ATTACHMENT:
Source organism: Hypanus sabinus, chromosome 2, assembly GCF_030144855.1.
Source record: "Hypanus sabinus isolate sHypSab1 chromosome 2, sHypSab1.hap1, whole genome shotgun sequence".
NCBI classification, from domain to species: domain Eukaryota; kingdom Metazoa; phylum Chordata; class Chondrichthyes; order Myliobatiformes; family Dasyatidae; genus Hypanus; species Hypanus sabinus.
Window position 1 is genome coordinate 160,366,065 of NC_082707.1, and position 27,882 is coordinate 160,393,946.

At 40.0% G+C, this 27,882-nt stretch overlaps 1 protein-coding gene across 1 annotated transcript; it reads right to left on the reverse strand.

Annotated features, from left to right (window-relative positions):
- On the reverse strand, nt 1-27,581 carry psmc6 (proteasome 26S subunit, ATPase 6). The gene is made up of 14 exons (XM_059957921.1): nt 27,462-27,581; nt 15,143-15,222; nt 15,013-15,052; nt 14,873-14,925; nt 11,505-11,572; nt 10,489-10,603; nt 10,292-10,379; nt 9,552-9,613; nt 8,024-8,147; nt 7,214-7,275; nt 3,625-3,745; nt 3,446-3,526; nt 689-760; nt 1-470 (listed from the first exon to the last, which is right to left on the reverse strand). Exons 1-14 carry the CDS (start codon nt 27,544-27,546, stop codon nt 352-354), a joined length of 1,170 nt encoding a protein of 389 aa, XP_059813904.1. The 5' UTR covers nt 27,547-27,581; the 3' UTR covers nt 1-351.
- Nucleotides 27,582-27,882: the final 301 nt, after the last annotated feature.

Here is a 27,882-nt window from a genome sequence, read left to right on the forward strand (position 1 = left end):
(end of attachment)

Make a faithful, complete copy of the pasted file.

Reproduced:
Source organism: Hypanus sabinus, chromosome 2, assembly GCF_030144855.1.
Source record: "Hypanus sabinus isolate sHypSab1 chromosome 2, sHypSab1.hap1, whole genome shotgun sequence".
NCBI classification, from domain to species: domain Eukaryota; kingdom Metazoa; phylum Chordata; class Chondrichthyes; order Myliobatiformes; family Dasyatidae; genus Hypanus; species Hypanus sabinus.
Window position 1 is genome coordinate 160,366,065 of NC_082707.1, and position 27,882 is coordinate 160,393,946.

At 40.0% G+C, this 27,882-nt stretch overlaps 1 protein-coding gene across 1 annotated transcript; it reads right to left on the reverse strand.

Annotated features, from left to right (window-relative positions):
- On the reverse strand, nt 1-27,581 carry psmc6 (proteasome 26S subunit, ATPase 6). The gene is made up of 14 exons (XM_059957921.1): nt 27,462-27,581; nt 15,143-15,222; nt 15,013-15,052; nt 14,873-14,925; nt 11,505-11,572; nt 10,489-10,603; nt 10,292-10,379; nt 9,552-9,613; nt 8,024-8,147; nt 7,214-7,275; nt 3,625-3,745; nt 3,446-3,526; nt 689-760; nt 1-470 (listed from the first exon to the last, which is right to left on the reverse strand). Exons 1-14 carry the CDS (start codon nt 27,544-27,546, stop codon nt 352-354), a joined length of 1,170 nt encoding a protein of 389 aa, XP_059813904.1. The 5' UTR covers nt 27,547-27,581; the 3' UTR covers nt 1-351.
- Nucleotides 27,582-27,882: the final 301 nt, after the last annotated feature.

Here is a 27,882-nt window from a genome sequence, read left to right on the forward strand (position 1 = left end):